Edward Bhesania attends the interdisciplinary performance at London’s Milton Court Concert Hall on 18 October 2023

Mullova Ensemble

An innovative performance of Schoenberg from the Mullova Ensemble

With its themes of love and transcendence and its forest setting, Schoenberg’s Verklärte Nacht is a work ripe for theatrical possibilities. Realising this, the Mullova Ensemble placed it at the end of a sequence of pieces exploring various aspects of it. The sequence ran in a seamless thread, linked by five darkly atmospheric electronic soundscapes composed by Jasmine Morris – one for each of the five stanzas of Richard Dehmel’s poem on which Schoenberg’s work is based. The most intriguing and innovative element was the dance of Ching-Ying Chien, for the large part lyrical, though occasionally oddly robotic, and sometimes interacting with the players (at one point Chien inserted herself within the crook of cellist Matthew Barley’s bow arm) before a projected backdrop of a moonlit wood.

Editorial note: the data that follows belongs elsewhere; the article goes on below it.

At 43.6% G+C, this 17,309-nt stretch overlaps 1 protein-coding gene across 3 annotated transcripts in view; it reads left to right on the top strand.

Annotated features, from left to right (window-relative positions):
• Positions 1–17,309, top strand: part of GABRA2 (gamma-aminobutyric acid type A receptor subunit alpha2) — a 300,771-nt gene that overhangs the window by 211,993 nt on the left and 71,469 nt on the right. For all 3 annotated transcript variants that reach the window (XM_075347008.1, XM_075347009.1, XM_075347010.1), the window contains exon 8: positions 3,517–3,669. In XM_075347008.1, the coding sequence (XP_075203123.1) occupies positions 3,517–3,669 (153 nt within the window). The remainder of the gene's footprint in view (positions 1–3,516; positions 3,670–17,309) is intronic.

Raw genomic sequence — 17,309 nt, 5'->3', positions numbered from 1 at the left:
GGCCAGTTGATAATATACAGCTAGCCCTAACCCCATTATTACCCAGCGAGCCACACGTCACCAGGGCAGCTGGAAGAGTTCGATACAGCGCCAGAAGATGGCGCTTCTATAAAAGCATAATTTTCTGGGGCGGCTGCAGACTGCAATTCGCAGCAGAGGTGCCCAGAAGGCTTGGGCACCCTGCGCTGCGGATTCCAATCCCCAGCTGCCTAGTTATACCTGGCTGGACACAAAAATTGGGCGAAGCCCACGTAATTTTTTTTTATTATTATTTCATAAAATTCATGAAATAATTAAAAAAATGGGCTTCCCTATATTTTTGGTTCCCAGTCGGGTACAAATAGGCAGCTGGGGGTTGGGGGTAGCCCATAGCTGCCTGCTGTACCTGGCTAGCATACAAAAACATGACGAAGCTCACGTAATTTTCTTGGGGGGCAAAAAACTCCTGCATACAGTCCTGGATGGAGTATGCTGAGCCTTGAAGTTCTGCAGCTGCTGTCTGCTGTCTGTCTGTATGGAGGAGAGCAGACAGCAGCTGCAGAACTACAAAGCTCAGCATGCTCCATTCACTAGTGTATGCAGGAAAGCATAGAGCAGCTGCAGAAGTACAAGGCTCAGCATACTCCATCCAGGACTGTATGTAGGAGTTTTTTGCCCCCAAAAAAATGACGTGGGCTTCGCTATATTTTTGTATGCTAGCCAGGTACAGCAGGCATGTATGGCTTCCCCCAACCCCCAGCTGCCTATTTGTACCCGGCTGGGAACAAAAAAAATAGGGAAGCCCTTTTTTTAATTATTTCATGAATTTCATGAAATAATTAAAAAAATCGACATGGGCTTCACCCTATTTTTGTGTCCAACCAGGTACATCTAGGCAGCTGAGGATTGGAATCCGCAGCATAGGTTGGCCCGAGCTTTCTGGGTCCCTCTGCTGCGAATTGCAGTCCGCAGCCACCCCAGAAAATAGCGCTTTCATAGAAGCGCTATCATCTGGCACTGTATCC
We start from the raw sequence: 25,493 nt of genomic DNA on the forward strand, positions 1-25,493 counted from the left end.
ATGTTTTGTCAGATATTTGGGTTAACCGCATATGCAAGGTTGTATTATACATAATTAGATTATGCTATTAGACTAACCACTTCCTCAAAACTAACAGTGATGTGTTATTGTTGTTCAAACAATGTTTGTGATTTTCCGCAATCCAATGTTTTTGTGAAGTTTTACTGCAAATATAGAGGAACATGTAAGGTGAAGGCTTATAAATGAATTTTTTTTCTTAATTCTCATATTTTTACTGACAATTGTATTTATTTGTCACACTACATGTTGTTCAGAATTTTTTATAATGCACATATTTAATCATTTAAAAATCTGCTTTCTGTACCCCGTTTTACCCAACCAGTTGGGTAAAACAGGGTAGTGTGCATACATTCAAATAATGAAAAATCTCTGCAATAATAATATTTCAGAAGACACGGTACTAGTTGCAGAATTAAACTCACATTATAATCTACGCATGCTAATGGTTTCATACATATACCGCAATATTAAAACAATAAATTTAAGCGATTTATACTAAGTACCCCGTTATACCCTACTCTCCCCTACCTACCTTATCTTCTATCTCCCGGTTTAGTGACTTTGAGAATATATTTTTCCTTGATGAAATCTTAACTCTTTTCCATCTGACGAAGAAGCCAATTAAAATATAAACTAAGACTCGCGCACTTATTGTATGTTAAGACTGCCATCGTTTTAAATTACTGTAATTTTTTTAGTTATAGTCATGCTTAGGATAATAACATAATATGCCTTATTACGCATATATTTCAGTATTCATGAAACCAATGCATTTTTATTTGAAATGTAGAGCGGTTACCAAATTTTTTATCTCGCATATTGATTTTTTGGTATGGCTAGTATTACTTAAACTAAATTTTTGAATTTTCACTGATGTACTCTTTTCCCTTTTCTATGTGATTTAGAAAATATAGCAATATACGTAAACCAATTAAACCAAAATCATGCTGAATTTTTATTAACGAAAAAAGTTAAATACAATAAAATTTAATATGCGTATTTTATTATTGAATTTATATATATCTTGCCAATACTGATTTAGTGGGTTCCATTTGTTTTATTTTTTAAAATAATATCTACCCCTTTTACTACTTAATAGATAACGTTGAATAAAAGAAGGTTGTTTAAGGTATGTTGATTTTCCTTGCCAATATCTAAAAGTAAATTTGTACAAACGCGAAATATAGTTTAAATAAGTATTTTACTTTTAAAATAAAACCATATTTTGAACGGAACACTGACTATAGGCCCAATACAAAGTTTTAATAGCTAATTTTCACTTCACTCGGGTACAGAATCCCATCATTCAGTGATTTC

The most revealing of the satellite pieces were Debussy’s Clair de lune, Strauss’s song ‘Woodland Rapture’ (both in string arrangements) and the third movement of Janáček’s ‘Intimate Letters’ Quartet, whose strange lullaby quality resonated with the woman’s unborn child in the poem. Verklärte Nacht itself, however, was given without any dance element. If the playing throughout was committed, with Mullova and Barley joined by younger musicians of the ensemble, the performances, for better or worse, were rather subsumed within the multidisciplinary whole. This was a thoughtful project that had an enveloping quality, but it didn’t quite cohere overall.